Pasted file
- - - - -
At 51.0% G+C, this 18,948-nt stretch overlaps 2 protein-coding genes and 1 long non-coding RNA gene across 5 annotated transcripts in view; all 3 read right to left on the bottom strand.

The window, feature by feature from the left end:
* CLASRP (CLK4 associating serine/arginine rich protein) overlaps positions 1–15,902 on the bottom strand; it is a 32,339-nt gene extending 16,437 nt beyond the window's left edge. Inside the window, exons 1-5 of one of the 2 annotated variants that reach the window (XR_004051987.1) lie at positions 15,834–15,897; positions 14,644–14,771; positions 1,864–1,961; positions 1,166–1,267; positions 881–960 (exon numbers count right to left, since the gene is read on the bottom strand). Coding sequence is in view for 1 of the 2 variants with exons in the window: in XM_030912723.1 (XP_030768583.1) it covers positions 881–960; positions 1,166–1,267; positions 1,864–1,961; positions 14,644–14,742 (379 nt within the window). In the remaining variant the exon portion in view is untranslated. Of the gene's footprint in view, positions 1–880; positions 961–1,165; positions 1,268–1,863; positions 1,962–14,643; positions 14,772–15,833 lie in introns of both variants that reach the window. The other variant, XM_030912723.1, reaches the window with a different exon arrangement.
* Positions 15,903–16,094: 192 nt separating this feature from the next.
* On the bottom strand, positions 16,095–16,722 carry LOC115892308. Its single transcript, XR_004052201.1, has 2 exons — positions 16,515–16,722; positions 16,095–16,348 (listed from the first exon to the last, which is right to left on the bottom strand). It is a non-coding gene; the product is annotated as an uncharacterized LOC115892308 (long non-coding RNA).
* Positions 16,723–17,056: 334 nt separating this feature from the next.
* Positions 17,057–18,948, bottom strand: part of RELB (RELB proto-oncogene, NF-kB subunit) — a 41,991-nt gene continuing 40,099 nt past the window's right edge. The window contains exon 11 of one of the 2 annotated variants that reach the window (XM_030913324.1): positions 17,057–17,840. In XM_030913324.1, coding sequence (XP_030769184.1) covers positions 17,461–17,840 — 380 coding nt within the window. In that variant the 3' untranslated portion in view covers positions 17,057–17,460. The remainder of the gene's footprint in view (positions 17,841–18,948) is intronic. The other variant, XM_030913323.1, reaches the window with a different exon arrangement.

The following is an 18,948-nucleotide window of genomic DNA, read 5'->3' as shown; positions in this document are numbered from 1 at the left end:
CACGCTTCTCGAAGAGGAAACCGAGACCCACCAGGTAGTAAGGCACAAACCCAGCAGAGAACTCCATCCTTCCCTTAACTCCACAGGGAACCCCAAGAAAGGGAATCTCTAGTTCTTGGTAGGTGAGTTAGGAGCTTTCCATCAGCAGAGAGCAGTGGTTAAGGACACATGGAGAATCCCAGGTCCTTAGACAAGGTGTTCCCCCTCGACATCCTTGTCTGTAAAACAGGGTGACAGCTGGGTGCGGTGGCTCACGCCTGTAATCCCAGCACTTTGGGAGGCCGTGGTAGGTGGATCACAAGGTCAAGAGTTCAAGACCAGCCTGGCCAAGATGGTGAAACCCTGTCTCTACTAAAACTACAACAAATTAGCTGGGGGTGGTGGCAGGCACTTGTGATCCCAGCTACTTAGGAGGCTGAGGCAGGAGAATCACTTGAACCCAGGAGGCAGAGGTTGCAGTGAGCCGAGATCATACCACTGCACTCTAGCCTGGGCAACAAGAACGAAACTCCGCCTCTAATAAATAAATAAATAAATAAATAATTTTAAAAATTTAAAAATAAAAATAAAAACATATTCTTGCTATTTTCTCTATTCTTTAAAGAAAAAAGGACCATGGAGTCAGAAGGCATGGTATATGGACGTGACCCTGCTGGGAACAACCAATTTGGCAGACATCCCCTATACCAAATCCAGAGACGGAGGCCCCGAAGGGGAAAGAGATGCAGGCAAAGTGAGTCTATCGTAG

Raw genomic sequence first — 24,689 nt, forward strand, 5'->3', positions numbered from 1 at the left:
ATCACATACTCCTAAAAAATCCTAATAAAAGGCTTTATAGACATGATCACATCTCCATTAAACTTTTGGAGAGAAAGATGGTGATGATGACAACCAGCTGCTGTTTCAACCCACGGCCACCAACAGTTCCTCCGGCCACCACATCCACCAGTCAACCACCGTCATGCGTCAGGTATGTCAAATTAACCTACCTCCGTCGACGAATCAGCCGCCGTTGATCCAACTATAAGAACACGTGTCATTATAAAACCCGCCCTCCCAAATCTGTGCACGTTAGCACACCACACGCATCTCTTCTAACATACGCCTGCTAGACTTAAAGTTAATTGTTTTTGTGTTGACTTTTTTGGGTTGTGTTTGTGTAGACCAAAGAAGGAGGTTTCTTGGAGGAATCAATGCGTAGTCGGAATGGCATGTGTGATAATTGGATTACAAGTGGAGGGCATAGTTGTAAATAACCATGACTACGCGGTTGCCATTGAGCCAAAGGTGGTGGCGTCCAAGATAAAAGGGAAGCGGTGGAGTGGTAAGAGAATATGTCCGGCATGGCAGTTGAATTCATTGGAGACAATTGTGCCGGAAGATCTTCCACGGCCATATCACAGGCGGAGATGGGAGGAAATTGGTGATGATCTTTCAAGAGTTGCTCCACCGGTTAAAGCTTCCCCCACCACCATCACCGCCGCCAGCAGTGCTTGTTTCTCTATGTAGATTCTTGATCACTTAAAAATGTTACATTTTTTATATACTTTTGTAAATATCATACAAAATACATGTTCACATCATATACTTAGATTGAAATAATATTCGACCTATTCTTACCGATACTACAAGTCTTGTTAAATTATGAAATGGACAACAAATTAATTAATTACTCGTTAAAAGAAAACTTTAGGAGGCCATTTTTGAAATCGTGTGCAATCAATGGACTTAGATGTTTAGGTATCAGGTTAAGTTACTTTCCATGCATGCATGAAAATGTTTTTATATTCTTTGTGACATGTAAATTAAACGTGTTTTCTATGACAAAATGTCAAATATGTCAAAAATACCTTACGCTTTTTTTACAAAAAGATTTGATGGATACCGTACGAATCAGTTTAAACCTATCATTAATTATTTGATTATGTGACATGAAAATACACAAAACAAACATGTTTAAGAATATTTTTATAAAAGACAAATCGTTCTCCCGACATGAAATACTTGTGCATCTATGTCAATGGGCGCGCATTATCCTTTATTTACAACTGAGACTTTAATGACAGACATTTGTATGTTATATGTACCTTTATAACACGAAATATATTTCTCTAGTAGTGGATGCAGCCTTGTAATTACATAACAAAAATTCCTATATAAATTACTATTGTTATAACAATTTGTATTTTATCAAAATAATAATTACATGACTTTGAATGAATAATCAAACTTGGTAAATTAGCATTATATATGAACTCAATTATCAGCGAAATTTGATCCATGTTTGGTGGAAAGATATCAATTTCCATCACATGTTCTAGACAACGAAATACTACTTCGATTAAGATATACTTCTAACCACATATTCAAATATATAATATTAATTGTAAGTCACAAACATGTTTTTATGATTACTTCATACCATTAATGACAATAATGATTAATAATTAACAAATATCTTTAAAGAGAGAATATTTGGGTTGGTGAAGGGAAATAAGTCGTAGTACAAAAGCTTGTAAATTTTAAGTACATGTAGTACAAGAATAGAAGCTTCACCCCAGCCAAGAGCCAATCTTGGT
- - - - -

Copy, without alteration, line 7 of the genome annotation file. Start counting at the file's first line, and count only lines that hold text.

* Positions 17,057–18,948, bottom strand: part of RELB (RELB proto-oncogene, NF-kB subunit) — a 41,991-nt gene continuing 40,099 nt past the window's right edge. The window contains exon 11 of one of the 2 annotated variants that reach the window (XM_030913324.1): positions 17,057–17,840. In XM_030913324.1, coding sequence (XP_030769184.1) covers positions 17,461–17,840 — 380 coding nt within the window. In that variant the 3' untranslated portion in view covers positions 17,057–17,460. The remainder of the gene's footprint in view (positions 17,841–18,948) is intronic. The other variant, XM_030913323.1, reaches the window with a different exon arrangement.